Rainbow trout returned to Scout Lake Wednesday after a five-year battle to get rid of invasive northern pike.
Alaska Department of Fish and Game personnel released 9,500 rainbow trout and 9,500 arctic grayling into the lake two years after it received a chemical treatment. Later in the day, the department released 1,600 grayling into Arc Lake, following the same infestation treatment.
Fish and Game sport fish management biologist Robert Begich said that the fish should take to their new habitat because populations of woodfrog tadpoles and invertebrates have rebounded dramatically after a lull attributed to the "voracious" invasive fish.
"They have a full dinner plate," he said.
By regulation, both lakes have technically been open to fishing, but the rotenone treatment, which suffocates gill-breathers, left few offerings for sporting fishermen. Volunteer biologist Silvia Sarmiento, who helped restock the lake, said that the fish should develop to decent catching size within a couple years.
"You can fish it now, but you're not going to catch much," said Begich.
The biologist said that the department will set non-lethal fyke nets next fall to check the lakes for pike. Afterward, the state will rely on the public to report any invasive species.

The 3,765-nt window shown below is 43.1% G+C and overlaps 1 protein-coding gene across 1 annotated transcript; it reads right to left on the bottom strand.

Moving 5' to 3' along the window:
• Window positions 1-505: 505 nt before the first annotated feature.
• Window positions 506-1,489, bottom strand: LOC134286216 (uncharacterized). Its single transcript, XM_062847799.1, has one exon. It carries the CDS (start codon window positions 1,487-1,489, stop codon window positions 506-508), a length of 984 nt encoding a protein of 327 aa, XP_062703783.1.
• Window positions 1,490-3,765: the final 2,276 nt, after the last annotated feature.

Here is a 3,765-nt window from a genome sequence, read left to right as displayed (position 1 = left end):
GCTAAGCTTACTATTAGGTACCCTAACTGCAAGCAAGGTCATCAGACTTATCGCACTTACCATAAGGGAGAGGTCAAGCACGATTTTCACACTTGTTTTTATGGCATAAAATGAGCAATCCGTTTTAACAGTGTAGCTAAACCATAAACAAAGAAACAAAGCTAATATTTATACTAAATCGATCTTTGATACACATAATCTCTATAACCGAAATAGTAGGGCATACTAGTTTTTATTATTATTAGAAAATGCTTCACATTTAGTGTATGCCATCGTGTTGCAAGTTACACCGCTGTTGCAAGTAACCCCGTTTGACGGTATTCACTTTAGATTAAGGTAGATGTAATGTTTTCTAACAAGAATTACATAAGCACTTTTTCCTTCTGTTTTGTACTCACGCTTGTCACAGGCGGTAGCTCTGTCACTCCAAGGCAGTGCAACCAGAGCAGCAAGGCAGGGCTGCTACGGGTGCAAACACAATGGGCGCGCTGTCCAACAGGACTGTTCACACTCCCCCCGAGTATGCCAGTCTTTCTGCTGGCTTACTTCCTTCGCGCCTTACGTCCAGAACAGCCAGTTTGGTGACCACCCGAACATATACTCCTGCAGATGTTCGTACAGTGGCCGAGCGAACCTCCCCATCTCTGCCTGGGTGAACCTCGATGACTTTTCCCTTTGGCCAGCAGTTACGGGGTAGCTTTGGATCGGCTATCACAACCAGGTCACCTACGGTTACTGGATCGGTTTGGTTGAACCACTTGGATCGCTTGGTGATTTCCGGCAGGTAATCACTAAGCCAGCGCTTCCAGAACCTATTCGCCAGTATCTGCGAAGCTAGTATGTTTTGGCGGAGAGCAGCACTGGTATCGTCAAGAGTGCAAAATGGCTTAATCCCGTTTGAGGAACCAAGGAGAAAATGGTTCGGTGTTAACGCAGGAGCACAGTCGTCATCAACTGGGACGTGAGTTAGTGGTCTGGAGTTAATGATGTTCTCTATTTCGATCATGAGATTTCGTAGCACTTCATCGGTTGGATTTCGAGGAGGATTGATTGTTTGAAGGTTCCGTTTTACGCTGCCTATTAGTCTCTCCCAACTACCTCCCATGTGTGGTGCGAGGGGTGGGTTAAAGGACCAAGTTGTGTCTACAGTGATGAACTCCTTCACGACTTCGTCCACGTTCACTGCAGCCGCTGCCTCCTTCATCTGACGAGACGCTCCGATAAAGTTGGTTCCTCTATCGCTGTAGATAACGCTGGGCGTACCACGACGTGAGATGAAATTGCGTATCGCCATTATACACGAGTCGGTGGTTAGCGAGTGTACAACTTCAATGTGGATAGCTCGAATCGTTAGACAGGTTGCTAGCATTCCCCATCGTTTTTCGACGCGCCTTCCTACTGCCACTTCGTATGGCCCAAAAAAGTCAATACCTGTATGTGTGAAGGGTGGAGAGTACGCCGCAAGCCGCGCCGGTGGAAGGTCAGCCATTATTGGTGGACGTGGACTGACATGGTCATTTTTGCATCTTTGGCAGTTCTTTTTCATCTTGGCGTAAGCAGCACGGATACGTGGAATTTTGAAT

Sarmiento said that the stock came from the department's Fort Richardson hatchery. The fish released were spawned from eggs harvested from the Chena River near Fairbanks.
Department biologist Jason Pawluk said that his department stocked the roadside lake with rainbow trout and coho before. This is the first time the grayling have been released there.
"We decided to try something different," Pawluk said. "We'll see how they do. Maybe we'll put coho back."
Kenai Peninsula Borough Assembly member Charlie Pierce, who lives on the lake, said that the local wildlife appear largely unaffected by the chemical treatment. Two loons have lived on the lake for three straight years. Pierce said that the pair chased a group of their species away.
However, he did find a baby duck with a missing paddle that he attributes to a pike attack.
Begich said that larger pike are known to eat ducks and other waterfowl.
Standing on the shore of Scout lake, Pierce said that he saw a local bird swoop down and snatch prey from the lake the other day.
"I don't know what it could have been," he said. "There aren't any fish in there."
According to Fish and Game, Scout Lake was first stocked in 1957. Pike were first detected in 2005.
Tony Cella can be reached at firstname.lastname@example.org.
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